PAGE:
Canning buddy and I signed up for a pickling class last week, on the logic that we needed to broaden out beyond our jams and chutney comfort zone and try something new. We’ve done a few pickles — cukes and beets in particular — but there’s always stuff to learn.
We didn’t realize quite how new it was until we actually sat down for the start of the two hour lesson. Our pickles wouldn’t be regular vinegar pickles at all. We were using veggies, salt and air to ferment our food, in what teacher lady assured us was by far the safest method of preserving anything because the good bacteria slaughtered the bad.
I admit the whole thing was a bit of a shock to a system that’s been focusing frantically on sterilization, water baths and making sure no bugs come anywhere near our food, as my fellow classmates and I happily shredded a dozen cabbages and reshaped random veggies (beets, carrots, onions, garlic, turnips, ginger) into discs and wedges. You add salt (for cabbage) or brine (for veggies) and wait for the bubbles, the fermentation smell and the miraculous transformation.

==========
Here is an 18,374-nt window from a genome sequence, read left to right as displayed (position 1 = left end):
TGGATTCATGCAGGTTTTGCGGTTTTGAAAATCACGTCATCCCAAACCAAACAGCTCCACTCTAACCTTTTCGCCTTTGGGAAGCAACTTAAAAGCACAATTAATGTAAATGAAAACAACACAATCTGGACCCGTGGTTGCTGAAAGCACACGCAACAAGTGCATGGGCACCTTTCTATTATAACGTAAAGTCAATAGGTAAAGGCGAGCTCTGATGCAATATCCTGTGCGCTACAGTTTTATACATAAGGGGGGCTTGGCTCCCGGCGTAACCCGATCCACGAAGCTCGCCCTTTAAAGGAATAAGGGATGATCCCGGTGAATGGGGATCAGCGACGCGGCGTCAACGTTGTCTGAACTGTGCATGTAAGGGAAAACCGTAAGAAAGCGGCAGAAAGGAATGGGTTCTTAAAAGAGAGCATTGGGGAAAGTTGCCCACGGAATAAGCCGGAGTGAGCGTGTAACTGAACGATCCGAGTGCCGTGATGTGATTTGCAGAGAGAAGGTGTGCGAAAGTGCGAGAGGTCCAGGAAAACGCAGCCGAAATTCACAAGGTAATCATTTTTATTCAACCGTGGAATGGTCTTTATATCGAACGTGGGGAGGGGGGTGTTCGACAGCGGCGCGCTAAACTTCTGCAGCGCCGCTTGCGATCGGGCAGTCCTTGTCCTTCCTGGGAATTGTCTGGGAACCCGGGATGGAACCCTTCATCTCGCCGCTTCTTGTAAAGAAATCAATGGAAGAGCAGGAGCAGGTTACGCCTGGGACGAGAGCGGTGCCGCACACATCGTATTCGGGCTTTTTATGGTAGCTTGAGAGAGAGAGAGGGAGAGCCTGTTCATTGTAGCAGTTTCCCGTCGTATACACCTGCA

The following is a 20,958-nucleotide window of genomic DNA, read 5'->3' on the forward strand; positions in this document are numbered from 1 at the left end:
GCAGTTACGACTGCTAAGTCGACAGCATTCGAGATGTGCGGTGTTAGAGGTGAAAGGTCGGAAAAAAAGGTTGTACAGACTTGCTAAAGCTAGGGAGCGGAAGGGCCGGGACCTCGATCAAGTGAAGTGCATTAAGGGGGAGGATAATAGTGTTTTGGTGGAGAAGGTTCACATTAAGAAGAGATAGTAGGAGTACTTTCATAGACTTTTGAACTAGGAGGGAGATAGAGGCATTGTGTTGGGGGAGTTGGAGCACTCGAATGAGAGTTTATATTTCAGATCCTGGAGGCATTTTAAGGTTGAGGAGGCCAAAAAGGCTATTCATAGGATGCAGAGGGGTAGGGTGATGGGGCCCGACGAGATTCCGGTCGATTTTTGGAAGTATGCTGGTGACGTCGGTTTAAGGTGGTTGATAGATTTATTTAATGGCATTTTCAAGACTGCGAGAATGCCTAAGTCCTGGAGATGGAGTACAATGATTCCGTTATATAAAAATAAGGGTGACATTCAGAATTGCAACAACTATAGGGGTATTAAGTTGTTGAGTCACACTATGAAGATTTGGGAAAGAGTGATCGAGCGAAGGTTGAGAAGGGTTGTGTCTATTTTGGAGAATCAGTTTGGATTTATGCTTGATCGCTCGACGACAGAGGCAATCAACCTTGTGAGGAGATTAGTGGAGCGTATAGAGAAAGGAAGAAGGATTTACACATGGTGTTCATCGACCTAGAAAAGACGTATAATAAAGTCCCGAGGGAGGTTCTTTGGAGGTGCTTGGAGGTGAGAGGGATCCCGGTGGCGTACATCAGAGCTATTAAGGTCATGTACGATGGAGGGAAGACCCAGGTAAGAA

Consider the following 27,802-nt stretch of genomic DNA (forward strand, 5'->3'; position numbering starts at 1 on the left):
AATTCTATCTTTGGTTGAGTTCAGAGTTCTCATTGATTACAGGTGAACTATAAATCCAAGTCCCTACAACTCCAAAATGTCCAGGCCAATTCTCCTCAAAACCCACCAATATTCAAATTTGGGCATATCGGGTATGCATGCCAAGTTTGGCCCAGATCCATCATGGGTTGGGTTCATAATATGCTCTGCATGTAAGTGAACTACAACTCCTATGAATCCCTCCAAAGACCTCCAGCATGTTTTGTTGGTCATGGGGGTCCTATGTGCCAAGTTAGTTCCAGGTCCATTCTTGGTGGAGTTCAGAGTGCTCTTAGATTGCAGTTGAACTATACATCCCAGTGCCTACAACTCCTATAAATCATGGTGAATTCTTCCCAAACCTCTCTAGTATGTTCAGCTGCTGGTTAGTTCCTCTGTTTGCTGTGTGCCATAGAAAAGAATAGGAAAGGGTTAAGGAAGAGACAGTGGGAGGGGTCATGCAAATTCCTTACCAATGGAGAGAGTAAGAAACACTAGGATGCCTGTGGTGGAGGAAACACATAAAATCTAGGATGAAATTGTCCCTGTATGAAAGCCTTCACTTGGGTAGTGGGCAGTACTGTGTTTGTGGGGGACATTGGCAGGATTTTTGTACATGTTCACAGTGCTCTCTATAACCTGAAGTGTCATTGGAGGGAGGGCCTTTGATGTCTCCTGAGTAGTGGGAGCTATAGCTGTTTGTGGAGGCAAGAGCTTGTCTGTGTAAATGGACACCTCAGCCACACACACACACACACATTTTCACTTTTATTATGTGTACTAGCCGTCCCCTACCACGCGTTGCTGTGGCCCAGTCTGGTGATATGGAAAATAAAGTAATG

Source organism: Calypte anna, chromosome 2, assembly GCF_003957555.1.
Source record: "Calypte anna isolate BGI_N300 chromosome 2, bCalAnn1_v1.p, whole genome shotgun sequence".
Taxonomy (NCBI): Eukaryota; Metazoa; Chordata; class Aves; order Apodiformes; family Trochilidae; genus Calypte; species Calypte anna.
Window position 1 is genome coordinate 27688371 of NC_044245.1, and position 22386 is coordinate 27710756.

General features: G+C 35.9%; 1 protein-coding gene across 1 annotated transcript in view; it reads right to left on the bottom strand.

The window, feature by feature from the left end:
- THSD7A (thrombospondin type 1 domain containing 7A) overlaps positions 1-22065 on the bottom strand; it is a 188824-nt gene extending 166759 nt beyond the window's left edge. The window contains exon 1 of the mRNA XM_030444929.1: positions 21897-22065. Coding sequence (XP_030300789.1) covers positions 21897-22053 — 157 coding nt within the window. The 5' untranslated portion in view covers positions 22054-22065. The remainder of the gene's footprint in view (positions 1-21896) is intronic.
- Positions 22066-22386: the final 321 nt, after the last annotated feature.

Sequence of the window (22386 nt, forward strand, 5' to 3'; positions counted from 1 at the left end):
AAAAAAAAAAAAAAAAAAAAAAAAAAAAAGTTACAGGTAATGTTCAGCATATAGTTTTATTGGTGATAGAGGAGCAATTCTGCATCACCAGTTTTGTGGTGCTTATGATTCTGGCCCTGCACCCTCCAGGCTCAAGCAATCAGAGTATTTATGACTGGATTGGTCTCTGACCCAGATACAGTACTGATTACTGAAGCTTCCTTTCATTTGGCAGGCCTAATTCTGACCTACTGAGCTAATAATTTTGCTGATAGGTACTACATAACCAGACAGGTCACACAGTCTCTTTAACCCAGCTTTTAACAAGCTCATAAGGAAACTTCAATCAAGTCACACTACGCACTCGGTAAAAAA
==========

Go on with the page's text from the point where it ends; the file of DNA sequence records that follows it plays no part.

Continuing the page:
If you look very, very carefully, you’ll see the little bubbles at the top, which shows the bacteria are happily doing their stuff as my jar of weighted down veggies sit on the kitchen counter.
The kraut was less happy, and (following another set of guidelines) I added a little brine today, which seemed to get it bubbling nicely as well. It smells pretty evil right now. I am told the good smell follows the bad one, so I am prepared to wait a bit, provided it doesn’t stink the kitchen out too much.
I’ll report back in a couple of weeks, but would welcome feedback from anyone who has actually succeeded in this particular sort of alchemy.